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Hydrogen Seals and Tilt Pad Bearing Upgrades

How to improve aging GE Large Steam Turbine-Generators

Many large steam turbine-generators still in operation today have equipment that was designed over 50 years ago. Having stood the test of time is a testament to the quality of these designs, but that does not mean improvements aren’t available.

What can be done to improve the H2 sealing process?

Many GE Generators in service today use hydrogen seals that were developed in the 1930s. The seals consist of four 90° bronze segments that are held in place by garter springs. Pressurized seal oil pushes the two rings axially and in opposite directions making face sealS with the housing. With this design, there were many areas where hydrogen leaks can develop:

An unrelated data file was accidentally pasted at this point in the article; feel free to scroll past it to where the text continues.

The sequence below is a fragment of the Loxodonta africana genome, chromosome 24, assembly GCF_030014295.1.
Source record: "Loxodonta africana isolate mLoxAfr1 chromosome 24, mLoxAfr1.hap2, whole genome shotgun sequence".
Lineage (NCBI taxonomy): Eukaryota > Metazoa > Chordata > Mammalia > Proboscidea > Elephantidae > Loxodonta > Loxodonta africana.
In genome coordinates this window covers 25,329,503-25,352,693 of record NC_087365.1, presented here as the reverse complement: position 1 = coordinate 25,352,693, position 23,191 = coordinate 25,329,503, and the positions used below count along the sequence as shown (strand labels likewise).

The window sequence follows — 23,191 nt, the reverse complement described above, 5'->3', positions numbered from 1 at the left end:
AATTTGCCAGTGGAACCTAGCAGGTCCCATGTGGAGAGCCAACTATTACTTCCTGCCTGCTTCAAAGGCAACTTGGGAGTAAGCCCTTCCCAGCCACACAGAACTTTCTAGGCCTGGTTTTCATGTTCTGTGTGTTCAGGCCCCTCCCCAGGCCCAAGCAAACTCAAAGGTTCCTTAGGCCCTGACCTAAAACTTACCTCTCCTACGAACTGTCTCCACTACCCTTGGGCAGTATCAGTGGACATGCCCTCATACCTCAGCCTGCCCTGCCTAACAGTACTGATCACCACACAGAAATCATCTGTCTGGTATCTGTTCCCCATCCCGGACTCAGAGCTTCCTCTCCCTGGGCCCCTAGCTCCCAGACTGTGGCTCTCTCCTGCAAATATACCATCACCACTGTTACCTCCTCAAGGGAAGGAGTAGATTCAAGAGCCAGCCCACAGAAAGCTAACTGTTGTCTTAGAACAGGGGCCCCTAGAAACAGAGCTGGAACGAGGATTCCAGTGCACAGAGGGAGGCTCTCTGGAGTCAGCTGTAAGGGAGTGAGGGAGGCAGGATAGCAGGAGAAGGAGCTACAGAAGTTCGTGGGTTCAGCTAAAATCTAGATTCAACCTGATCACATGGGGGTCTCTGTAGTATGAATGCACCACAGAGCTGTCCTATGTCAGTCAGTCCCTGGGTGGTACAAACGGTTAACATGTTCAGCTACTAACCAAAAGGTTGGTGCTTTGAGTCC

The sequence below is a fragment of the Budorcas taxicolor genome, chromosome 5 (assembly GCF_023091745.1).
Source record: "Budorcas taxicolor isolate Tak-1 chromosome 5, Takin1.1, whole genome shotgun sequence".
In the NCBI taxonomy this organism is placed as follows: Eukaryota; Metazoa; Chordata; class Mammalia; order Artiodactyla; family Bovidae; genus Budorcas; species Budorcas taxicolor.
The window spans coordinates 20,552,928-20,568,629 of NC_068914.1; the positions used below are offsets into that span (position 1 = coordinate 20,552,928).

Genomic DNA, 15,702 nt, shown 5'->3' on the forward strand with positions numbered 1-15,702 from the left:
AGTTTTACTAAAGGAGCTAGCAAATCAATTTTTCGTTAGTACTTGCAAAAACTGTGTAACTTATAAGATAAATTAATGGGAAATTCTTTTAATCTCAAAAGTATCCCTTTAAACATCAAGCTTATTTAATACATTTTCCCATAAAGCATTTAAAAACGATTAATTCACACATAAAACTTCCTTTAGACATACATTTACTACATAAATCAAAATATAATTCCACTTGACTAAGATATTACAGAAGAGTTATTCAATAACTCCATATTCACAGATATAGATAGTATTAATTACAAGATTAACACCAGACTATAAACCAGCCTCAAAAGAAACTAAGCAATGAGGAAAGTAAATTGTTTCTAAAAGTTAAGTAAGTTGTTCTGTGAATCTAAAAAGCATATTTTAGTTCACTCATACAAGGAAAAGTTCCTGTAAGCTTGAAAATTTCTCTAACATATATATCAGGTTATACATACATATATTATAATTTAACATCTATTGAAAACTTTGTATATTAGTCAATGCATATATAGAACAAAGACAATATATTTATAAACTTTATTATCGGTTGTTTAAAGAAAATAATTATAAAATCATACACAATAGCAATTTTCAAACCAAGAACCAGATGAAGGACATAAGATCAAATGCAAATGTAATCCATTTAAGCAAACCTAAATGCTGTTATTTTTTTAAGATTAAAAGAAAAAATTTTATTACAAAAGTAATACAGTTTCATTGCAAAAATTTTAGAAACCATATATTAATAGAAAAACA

(1) At the “butt” joints between the ring segments.

(2) Between the faces of the seal rings and the faces of the housings.

(3) Through the static joints of the top and bottom halves of the main seal housing.

Note that there is always some gas loss via absorption of H2 into the seal oil that flows through and lubricates the seals rings.

Given that Hydrogen cooling is here to stay, the question is: What can be done to improve the H2 sealing process? In an ideal world, the GE hydrogen seal design should work reasonably well. In practice, the quarter-segment seal rings do not stay seated at the “butt joints”, particularly if there is significant rotor vibration or if the seal ring housing is not centered on the rotor.